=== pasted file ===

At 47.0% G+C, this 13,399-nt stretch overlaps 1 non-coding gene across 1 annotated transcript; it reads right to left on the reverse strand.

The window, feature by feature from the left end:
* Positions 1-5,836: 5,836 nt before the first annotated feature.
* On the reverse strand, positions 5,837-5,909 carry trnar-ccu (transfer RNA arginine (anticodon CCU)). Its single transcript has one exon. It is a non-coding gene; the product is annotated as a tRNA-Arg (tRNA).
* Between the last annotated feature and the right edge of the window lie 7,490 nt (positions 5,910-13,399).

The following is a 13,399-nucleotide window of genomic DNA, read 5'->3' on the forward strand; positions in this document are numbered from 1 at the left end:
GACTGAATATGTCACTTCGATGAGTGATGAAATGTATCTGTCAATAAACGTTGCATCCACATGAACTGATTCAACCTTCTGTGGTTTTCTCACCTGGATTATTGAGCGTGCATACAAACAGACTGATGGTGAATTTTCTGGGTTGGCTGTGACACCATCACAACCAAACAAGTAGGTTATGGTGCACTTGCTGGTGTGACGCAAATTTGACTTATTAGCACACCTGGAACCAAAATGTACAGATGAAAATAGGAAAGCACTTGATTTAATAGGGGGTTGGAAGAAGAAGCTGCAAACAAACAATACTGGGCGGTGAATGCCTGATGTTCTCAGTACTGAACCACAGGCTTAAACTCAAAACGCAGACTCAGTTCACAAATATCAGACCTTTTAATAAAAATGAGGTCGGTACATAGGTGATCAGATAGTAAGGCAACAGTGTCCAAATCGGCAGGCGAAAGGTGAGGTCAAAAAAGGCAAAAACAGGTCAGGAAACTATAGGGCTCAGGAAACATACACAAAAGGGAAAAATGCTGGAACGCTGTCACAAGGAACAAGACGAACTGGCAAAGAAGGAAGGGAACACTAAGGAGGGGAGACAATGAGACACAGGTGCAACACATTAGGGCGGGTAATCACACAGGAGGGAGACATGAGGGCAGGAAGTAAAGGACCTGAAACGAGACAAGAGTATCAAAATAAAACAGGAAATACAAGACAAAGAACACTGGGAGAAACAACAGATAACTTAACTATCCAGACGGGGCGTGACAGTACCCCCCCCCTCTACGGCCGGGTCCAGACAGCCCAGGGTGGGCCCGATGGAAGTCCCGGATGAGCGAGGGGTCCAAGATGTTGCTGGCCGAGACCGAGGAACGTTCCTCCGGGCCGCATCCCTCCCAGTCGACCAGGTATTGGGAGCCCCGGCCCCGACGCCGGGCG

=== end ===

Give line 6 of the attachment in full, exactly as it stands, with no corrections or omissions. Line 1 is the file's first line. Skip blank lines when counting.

The following is a 13,399-nucleotide window of genomic DNA, read 5'->3' on the forward strand; positions in this document are numbered from 1 at the left end: